What it tells us: If a fund has been able to consistently hold its performance relative to its peers, it talks about its’ ability to steadily find good opportunities, manage downturns and up markets with alacrity and thus sustain performance in relation to peers. In other words, it talks of its ability to perform not once or twice but steadily across any day of the year.
2. Volatility – If a fund’s return sways too much, it becomes all the more difficult to base our future expectations on it. In the financial world, the unpredictability attached to it is what makes the instrument risky. You consider bank deposits to be safe because of the certainty of cash flows from it. Extending the same logic, we measure volatility of the fund to gauge the extent of risk.
How to measure: Standard deviation is a statistical measure to know the deviation of returns from the mean. To explain with a simple example, a fund having 1 year return of 10% and 15% at different instances will have lower standard deviation than a fund having 1 year return of 5% and 20%. Higher deviation would mean, that there is a high chance that you end up with far higher returns (from average returns) in the fund or equally, end up with far lower returns from the average. That adds a high element of uncertainty to a fund, which is already subject to market uncertainties.
What it tells us: How volatile the fund has been in the past help us understand its risk characteristic. If a fund with a high standard deviation gives extremely attractive returns during an upturn, it is highly likely that it will move with the same momentum in the opposite direction during a downturn because of the risky calls it would have taken. The volatility of the fund could arise simply from the volatility of the underlying instruments or if the fund keeps changing its strategy or portfolio frequently.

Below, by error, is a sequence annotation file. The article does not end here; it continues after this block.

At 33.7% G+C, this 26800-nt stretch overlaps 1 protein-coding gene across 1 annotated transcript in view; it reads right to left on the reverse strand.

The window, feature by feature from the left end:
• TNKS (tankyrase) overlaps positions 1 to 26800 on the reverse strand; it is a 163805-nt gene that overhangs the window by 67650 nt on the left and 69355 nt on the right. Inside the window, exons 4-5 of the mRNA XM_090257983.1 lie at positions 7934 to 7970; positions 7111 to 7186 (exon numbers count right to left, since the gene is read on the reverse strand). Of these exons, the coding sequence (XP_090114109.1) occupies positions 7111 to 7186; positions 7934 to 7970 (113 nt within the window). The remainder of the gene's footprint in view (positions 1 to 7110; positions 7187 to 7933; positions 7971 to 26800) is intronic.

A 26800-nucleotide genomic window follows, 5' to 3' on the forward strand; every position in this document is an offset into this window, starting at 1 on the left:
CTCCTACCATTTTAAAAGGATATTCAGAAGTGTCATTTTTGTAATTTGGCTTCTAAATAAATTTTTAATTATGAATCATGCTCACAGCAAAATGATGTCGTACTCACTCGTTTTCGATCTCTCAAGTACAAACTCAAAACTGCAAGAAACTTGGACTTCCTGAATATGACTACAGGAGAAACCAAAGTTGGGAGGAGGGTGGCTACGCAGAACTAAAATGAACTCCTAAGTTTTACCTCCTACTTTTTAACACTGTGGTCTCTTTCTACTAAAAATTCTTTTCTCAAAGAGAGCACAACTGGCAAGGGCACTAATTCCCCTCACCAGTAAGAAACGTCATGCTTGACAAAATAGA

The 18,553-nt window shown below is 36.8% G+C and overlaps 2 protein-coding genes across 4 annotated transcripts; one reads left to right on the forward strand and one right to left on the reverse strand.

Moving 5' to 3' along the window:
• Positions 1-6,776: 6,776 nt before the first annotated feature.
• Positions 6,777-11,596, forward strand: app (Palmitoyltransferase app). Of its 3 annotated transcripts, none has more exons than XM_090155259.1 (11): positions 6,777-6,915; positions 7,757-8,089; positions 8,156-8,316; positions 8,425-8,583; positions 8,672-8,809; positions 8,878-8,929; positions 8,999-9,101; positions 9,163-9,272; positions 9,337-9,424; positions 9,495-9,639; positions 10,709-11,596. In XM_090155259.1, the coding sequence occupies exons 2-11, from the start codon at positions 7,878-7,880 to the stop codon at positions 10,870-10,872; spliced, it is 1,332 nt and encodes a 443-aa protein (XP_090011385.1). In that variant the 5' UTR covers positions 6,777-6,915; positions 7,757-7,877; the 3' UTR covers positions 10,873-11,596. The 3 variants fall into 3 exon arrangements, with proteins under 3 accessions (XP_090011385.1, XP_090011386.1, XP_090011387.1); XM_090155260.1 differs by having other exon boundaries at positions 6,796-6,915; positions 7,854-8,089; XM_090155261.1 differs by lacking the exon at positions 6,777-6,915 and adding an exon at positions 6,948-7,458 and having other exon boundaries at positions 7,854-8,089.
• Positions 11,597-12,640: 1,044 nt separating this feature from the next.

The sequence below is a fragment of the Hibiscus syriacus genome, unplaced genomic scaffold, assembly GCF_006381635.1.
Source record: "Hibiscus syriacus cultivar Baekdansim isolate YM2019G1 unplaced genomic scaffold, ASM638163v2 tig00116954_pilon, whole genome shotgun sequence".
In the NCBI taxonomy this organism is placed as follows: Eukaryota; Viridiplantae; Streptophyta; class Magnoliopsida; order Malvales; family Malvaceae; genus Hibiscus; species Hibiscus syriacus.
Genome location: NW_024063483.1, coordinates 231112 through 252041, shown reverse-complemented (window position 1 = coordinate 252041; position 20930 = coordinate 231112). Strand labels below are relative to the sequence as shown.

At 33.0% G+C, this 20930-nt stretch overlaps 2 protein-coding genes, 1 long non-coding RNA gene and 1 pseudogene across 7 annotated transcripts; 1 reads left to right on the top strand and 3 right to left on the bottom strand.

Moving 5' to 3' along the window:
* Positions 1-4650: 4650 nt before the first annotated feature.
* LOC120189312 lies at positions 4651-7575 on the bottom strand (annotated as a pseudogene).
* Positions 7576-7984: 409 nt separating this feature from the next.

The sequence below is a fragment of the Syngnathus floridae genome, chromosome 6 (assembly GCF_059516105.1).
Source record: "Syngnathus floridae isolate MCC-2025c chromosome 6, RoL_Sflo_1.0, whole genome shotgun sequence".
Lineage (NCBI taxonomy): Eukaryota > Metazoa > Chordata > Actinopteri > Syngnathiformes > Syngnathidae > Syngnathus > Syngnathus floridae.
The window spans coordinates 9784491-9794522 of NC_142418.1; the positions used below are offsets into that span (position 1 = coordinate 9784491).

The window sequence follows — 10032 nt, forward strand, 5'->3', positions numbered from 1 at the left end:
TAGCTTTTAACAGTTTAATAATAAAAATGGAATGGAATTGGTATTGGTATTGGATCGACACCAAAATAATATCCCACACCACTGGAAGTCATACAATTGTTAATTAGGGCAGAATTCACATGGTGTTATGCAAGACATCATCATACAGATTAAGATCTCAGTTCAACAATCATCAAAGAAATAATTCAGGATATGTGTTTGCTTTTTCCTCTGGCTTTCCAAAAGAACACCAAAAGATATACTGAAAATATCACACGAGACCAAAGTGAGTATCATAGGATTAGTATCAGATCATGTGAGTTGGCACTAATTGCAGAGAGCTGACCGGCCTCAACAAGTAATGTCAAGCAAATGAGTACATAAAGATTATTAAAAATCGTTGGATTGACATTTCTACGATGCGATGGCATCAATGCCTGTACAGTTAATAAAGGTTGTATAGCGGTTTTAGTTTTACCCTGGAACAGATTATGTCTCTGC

3. Risk adjusted return – You may be pleased to choose a fund with high returns. But it is important to understand how much risk the fund has taken to generate those returns. To put it simply, would you go for a volatile equity fund if it delivered the same returns as a stable debt fund? The answer is an obvious no. You would not want to go for a riskier option when the returns earned are about the same. This is what you should be looking at while you are comparing different funds. If a fund takes enormous risk to deliver just above average returns, you would be better off going for a fund that takes lesser risk and gives average returns.
How to measure: Sharpe ratio is a measure used for this purpose. It computes the excess return (earned over the risk free rate of interest) for every unit of risk you take. A higher Sharpe ratio means the fund has delivered superior returns for the risk it took or has given better risk-adjusted return.
What it tells us: This will tell us how efficiently the fund has managed the risk-return tradeoff. We can infer whether the risk that the fund took paid off.
4. Downside containment – This is the stress interview for your candidate. At any point in time of the period we are looking at, how has the fund been able to contain its losses? The ability to contain losses is one of the prime factors because, lesser the losses made, easier it is to bounce back.
How to measure: To assess this, a fund can be compared on proportion of times it has given negative returns and the maximum loss it has incurred in different periods. You can also look at the best and worst period returns for all the funds, online. The worst percentage returns a fund has given will provide an insight into how it manages downsides.
What it tells us: This will tell us how different funds score on cutting back on losses without compromising on returns in the long run. This is important because, the steeper the fall for a fund, the more difficult it is to climb back. Many funds lose out in the long run because of their inability to contain downsides, despite rallying in bull markets.
The above are just a few parameters that we look at when breaking down the returns of funds. At FundsIndia Research, many of such metrics, together with the quality of a portfolio goes into deciding which funds are worthy of investment.